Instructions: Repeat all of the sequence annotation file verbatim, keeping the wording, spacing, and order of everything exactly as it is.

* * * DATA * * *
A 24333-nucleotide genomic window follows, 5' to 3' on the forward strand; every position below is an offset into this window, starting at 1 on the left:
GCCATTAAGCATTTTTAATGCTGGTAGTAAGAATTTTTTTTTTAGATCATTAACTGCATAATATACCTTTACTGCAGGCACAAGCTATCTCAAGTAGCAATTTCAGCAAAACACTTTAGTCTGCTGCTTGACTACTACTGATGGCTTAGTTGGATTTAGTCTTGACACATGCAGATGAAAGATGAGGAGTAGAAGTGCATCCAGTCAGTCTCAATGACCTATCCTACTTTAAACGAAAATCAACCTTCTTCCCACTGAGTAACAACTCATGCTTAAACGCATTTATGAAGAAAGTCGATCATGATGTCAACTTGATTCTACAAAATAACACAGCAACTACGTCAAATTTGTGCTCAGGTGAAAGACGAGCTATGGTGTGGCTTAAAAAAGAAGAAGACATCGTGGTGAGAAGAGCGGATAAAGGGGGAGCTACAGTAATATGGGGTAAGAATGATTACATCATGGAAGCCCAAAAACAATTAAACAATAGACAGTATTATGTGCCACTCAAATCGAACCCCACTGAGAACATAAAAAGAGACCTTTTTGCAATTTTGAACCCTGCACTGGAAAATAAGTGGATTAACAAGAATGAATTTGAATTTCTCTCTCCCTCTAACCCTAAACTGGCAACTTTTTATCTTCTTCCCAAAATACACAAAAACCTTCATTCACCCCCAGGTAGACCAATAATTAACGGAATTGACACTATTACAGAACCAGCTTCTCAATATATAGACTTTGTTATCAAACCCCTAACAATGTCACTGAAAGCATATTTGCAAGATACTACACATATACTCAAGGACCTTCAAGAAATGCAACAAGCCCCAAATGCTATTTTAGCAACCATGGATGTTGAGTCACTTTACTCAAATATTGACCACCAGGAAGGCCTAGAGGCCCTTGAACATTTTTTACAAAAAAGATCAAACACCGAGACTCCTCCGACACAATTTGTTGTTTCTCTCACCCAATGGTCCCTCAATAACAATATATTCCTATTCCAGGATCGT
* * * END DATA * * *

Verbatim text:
A 24333-nucleotide genomic window follows, 5' to 3' on the forward strand; every position below is an offset into this window, starting at 1 on the left:
GCCATTAAGCATTTTTAATGCTGGTAGTAAGAATTTTTTTTTTAGATCATTAACTGCATAATATACCTTTACTGCAGGCACAAGCTATCTCAAGTAGCAATTTCAGCAAAACACTTTAGTCTGCTGCTTGACTACTACTGATGGCTTAGTTGGATTTAGTCTTGACACATGCAGATGAAAGATGAGGAGTAGAAGTGCATCCAGTCAGTCTCAATGACCTATCCTACTTTAAACGAAAATCAACCTTCTTCCCACTGAGTAACAACTCATGCTTAAACGCATTTATGAAGAAAGTCGATCATGATGTCAACTTGATTCTACAAAATAACACAGCAACTACGTCAAATTTGTGCTCAGGTGAAAGACGAGCTATGGTGTGGCTTAAAAAAGAAGAAGACATCGTGGTGAGAAGAGCGGATAAAGGGGGAGCTACAGTAATATGGGGTAAGAATGATTACATCATGGAAGCCCAAAAACAATTAAACAATAGACAGTATTATGTGCCACTCAAATCGAACCCCACTGAGAACATAAAAAGAGACCTTTTTGCAATTTTGAACCCTGCACTGGAAAATAAGTGGATTAACAAGAATGAATTTGAATTTCTCTCTCCCTCTAACCCTAAACTGGCAACTTTTTATCTTCTTCCCAAAATACACAAAAACCTTCATTCACCCCCAGGTAGACCAATAATTAACGGAATTGACACTATTACAGAACCAGCTTCTCAATATATAGACTTTGTTATCAAACCCCTAACAATGTCACTGAAAGCATATTTGCAAGATACTACACATATACTCAAGGACCTTCAAGAAATGCAACAAGCCCCAAATGCTATTTTAGCAACCATGGATGTTGAGTCACTTTACTCAAATATTGACCACCAGGAAGGCCTAGAGGCCCTTGAACATTTTTTACAAAAAAGATCAAACACCGAGACTCCTCCGACACAATTTGTTGTTTCTCTCACCCAATGGTCCCTCAATAACAATATATTCCTATTCCAGGATCGT